Intent is the birthday present you will buy, the New Year’s resolution you will make, the vacation you will take in the summer of 2018. Intent is the brilliant child of the future, yet whenever something goes wrong—and it does so frequently—we point at the negation of our intent as the devil and the dark excuse of the far past: I hadn’t intended to hurt you, I hadn’t intended to be a bad person. No one intends to be a “bad person”.
In terms of type:
There’s grand intent—that requires thought, preparation, effort, time, and that is usually well-justified within our internal system of values.
There’s habitual intent—that requires only repeating circumstances and that once well-justified is rarely reexamined.
Then, there’s muddling through.
Habit is the mainstay of life, whilst grand intentions are rare (those well-thought out and actionable, even rarer). Which leaves muddling: these are the chance encounters, the unplanned stops, the out-of-stock labels on your favourite items; this is when you forgot a change of clothes or your wedding ring. Whenever Murphy’s law strikes, we muddle. Depending on what comes of it, we ruminate on what was intended—few people will admit to have been guided purely by circumstances, chance, or biology (unless they’re determinism diehards), but will instead claim step-by-step determination.
Unless it’s a crime.
Freddie Montgomerie, the protagonist in John Banville’s The Book of Evidence, bludgeoned a girl to death while stealing a painting (not a spoiler, part of the book blurb). In the Quote, Freddie reflects on (the lack of) his murderous intentions. Notice how he weaves undeniable evidence with a psychological defence of his state of mind: claiming he reacted to the circumstances, claiming he was unaware of the edge between no-intent and intent, claiming control had been wrenched from him by somebody else inside him.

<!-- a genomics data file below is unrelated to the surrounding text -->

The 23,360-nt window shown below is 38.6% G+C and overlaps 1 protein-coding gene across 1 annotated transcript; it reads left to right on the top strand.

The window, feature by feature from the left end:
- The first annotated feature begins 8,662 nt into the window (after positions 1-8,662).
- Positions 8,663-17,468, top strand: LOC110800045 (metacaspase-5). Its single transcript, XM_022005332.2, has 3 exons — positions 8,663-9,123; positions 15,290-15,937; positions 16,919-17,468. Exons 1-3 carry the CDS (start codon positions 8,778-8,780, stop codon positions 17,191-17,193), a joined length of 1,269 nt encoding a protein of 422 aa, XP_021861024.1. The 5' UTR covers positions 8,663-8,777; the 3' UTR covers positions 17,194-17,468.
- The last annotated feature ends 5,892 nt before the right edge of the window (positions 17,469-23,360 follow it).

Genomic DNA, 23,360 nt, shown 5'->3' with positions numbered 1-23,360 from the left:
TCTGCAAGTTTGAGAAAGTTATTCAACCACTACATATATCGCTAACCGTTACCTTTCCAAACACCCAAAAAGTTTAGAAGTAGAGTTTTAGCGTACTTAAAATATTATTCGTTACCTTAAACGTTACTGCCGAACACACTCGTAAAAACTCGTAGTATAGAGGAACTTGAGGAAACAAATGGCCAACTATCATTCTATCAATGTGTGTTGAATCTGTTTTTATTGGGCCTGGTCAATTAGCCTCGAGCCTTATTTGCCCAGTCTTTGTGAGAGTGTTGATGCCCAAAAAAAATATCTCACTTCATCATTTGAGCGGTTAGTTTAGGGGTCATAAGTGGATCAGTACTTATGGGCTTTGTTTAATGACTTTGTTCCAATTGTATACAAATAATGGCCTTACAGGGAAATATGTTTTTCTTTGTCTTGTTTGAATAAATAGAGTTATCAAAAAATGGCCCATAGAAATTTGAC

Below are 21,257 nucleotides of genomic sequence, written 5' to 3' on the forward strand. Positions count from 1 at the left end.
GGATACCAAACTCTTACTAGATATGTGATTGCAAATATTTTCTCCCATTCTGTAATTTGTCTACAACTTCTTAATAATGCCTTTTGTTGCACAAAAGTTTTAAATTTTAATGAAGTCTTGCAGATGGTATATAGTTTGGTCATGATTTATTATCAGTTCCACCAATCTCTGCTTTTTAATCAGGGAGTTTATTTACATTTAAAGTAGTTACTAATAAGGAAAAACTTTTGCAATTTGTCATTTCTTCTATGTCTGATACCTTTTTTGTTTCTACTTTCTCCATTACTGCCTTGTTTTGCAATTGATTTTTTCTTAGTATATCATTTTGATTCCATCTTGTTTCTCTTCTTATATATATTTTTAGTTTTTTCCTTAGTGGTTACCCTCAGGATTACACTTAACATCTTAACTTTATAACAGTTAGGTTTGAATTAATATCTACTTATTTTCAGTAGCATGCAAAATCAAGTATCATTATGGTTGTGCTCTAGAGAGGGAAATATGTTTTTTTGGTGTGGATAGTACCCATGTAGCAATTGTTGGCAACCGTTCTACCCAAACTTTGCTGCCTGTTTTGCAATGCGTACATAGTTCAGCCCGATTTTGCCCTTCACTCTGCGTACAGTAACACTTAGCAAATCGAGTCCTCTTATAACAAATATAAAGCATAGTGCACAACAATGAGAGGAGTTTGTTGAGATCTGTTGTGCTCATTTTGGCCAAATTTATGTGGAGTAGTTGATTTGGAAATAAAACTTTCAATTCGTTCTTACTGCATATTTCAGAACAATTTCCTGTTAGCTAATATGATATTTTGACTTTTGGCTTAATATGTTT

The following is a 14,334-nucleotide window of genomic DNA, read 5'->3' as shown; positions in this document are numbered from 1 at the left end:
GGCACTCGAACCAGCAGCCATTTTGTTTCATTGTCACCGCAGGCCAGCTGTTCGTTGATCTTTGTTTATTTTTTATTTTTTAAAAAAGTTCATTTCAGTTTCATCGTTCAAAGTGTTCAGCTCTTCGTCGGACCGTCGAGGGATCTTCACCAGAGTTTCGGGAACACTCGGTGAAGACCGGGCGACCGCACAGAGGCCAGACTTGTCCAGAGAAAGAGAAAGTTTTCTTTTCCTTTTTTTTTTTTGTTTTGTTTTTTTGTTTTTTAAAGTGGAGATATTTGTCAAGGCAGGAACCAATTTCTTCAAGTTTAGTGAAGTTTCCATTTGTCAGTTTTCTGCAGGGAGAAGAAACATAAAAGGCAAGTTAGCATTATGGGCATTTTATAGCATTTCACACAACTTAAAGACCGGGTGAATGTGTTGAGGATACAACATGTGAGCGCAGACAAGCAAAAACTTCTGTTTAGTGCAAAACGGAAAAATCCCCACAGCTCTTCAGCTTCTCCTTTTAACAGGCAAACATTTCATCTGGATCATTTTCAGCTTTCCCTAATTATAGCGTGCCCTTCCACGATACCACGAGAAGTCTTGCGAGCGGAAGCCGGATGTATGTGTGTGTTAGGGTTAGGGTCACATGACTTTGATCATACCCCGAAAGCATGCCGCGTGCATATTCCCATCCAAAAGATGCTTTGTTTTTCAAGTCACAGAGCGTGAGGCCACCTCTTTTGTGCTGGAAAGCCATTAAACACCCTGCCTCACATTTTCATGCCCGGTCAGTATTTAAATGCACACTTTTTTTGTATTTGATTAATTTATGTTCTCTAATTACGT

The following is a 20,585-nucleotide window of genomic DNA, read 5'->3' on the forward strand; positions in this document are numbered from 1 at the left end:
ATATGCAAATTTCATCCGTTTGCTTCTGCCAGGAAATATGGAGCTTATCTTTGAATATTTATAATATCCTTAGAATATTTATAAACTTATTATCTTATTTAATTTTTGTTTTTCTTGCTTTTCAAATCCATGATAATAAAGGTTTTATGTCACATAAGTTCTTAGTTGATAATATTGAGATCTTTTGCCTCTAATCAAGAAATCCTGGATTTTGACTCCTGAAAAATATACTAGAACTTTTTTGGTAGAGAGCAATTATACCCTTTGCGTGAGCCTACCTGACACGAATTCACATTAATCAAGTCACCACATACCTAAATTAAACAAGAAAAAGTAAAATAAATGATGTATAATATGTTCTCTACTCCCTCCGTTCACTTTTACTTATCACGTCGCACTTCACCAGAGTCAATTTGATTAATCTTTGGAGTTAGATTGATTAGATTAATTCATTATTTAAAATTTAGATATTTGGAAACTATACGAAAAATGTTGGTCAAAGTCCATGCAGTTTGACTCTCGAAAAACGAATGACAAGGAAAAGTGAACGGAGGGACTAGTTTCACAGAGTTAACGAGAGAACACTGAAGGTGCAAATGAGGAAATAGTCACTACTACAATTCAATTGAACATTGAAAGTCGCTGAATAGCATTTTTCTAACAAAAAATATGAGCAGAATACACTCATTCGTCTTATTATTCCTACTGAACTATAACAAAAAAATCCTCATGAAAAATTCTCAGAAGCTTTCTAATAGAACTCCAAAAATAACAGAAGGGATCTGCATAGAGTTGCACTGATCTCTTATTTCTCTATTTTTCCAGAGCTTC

Quote: I killed her, I admit it freely. And I know that if I were back there today I would do it again, not because I would want to, but because I would have no choice. … Nor can I say I did not mean to kill her—only, I am not clear as to when I began to mean it. It was flustered, impatient, angry, she attacked me, I swiped at her, the swipe became a blow, which became the prelude to a second blow—its apogee, so to speak, or perhaps I mean perigee—and so on. There is no moment in this process of which I can confidently say, there, that is when I decided she should die. Decided?—I do not think it was a matter of deciding. I do not think it was a matter of thinking, even. That fat monster inside me just saw his chance and leapt out, frothing and flailing. He had scores to settle with the world, and she, at the moment, was world enough for him. I could not stop him. Or could I? He is me, after all, and I am he.
—John Banville, The Book of Evidence, (1989)
Thinking on a smaller scale, if we muddled through well—we take credit; if we muddled through badly, we often justify our petty “crimes” in those terms: reaction, unclear intention, slipping or lack of control. And it bothers us little, except when we look closely at the two issues raised in the last sentences of the Quote: free will and integrity of identity.
You would think that such hefty philosophical issues might require hefty linguistic structures. They don’t; they just each require a slightly different application of a chiasmus (a parallel structure that inverts two words).